The genomes of root-nodulating, nitrogen-fixing rhizobia that have been completely sequenced contain multiple copies of genes that encode the heat-shock transcription factor RpoH and the chaperone GroEL-GroES. Sinorhizobium meliloti maintains two rpoH genes, four groESL operons, and a single groEL gene. Mutations in some of these genes result in symbiotic defects: an rpoH1 mutant cannot fix nitrogen in nodules, an rpoH1 rpoH2 double mutant cannot form nodules, and a groEL1 mutant cannot fix nitrogen in nodules. My work has sought to further characterize the roles of multiple rpoH and groEL genes during growth and symbiosis. In E. coli, groESL is the key target of RpoH. However, I showed that S. meliloti rpoH suppressor mutants do not overproduce GroEL, and overexpression of groESL does not bypass the rpoH mutant defects. In addition, RpoH1 controls expression of only groEL5, which is not required for symbiosis, and RpoH2 does not control expression of any of the groEL genes. Therefore, the requirements for RpoH1 and RpoH2 during symbiosis cannot be explained solely by loss of GroEL-GroES production, and there must be other crucial targets. To determine what genes are controlled by RpoH1 and RpoH2, I performed microarray experiments to compare global gene expression profiles between wild-type and rpoH mutant cells. Although the regulon of RpoH1 is incomplete, the results indicate that the RpoH1 and RpoH2 regulons at least partially overlap with each other and with the E. coli RpoH regulon. To uncover functional redundancies among the groE genes during growth and symbiosis, I constructed strains containing all possible combinations of groEL mutations. Although a groEL1 groEL2 double mutant could not be constructed, the 1-3- 4-5- and the 2-3-4 -5- quadruple mutants are viable, demonstrating that like other bacteria S. meliloti requires one groEL for growth. Analysis of the quadruple mutants during symbiosis indicates that only groEL1 is necessary and sufficient for symbiosis. The groEL1 groESL5 double mutant is temperature sensitive unlike either single mutant, suggesting overlapping roles during stress response. I conclude that groESL1 encodes the housekeeping GroEL-GroES and that groESL5 is specialized for stress response.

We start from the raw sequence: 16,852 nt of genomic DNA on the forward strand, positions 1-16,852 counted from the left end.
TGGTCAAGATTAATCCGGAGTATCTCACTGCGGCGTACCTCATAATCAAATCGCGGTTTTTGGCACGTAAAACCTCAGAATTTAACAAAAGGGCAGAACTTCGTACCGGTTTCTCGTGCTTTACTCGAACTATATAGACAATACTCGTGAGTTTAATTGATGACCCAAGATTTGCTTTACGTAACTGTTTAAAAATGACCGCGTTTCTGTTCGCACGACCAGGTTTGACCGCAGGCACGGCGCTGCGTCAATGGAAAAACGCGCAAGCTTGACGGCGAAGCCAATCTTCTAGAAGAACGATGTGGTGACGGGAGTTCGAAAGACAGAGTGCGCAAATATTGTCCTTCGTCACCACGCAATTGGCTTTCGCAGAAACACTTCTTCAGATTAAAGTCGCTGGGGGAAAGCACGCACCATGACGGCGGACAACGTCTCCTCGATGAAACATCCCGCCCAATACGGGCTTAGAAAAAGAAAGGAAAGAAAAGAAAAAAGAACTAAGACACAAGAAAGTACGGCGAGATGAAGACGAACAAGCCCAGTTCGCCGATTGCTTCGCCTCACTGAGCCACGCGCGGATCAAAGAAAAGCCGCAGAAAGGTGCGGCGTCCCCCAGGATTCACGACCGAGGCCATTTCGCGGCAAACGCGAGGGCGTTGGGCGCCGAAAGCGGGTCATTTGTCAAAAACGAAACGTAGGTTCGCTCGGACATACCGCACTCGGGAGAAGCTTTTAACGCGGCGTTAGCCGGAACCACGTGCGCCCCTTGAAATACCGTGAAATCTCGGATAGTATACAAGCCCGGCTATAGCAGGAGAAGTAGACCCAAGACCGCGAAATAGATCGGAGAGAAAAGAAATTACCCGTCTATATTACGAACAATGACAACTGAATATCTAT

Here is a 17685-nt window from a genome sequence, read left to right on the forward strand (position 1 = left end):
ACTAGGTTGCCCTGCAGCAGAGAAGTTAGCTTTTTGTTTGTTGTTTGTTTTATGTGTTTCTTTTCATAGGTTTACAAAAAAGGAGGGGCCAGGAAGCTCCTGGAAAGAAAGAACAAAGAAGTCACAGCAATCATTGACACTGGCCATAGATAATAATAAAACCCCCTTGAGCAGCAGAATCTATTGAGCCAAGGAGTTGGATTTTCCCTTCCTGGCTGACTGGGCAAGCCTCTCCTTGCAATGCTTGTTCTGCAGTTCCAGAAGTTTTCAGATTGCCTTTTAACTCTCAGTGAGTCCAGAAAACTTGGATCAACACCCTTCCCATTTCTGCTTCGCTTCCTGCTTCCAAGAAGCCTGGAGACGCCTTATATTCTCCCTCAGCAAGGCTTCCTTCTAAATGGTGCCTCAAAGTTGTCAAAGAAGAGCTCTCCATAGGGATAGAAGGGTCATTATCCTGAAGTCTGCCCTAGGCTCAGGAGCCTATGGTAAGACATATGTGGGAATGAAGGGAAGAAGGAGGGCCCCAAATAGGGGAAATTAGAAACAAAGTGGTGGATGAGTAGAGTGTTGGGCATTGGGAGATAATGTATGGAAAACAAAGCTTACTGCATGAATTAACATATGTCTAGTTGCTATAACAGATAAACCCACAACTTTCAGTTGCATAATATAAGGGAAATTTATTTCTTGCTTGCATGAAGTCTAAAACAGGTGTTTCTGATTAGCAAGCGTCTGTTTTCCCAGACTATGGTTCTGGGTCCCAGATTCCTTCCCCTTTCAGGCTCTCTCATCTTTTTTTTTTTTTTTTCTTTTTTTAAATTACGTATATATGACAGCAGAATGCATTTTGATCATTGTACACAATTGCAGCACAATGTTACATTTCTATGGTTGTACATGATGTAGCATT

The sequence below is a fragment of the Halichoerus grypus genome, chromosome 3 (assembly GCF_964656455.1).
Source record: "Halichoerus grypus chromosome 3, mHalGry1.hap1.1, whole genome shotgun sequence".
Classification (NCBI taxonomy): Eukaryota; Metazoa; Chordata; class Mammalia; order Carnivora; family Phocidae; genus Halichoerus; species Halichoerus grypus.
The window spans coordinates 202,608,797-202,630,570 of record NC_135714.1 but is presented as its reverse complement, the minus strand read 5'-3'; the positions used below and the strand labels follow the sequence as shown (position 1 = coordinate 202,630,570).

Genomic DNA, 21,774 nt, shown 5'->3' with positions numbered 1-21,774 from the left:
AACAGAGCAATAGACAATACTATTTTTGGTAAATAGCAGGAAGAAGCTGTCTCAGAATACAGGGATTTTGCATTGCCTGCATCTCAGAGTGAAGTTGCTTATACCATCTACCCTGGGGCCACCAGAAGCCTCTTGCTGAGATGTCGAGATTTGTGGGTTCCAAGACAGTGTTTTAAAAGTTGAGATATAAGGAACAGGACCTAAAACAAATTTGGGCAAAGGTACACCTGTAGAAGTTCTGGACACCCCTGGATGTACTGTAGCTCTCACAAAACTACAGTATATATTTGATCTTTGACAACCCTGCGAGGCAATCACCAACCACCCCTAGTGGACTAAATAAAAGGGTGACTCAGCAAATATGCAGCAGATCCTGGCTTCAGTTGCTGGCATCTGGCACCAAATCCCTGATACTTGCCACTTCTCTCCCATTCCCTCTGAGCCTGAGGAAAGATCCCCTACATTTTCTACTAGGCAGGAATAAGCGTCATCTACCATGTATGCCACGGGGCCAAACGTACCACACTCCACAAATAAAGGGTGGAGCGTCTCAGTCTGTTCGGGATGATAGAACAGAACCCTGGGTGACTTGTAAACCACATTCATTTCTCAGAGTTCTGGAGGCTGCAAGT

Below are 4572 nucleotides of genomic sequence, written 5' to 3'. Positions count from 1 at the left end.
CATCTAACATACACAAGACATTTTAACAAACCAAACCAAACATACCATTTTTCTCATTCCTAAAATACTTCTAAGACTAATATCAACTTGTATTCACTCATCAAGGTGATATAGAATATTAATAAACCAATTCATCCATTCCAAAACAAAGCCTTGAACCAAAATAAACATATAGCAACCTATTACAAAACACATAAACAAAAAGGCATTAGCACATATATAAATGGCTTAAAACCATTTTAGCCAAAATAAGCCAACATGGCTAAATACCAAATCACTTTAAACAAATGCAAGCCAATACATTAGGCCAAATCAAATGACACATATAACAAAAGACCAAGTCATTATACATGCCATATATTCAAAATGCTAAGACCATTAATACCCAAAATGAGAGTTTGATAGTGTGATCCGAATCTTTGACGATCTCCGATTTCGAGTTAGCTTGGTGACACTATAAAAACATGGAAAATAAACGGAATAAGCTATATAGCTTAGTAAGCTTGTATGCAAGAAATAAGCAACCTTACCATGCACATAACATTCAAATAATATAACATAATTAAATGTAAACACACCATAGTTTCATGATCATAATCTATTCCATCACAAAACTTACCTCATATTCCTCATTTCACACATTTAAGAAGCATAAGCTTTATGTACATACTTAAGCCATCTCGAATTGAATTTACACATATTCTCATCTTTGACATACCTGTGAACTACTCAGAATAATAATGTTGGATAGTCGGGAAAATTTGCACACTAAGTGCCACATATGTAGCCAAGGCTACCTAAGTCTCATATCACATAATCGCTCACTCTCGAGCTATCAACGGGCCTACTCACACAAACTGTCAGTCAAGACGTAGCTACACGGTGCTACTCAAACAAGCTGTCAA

|School:||University of Pittsburgh|
|School Location:||United States -- Pennsylvania|
|Source:||DAI-B 69/11, Dissertation Abstracts International|
|Subjects:||Molecular biology, Microbiology|
|Keywords:||Rhizobium, Stress response, Symbiosis, groEL, rpoH|
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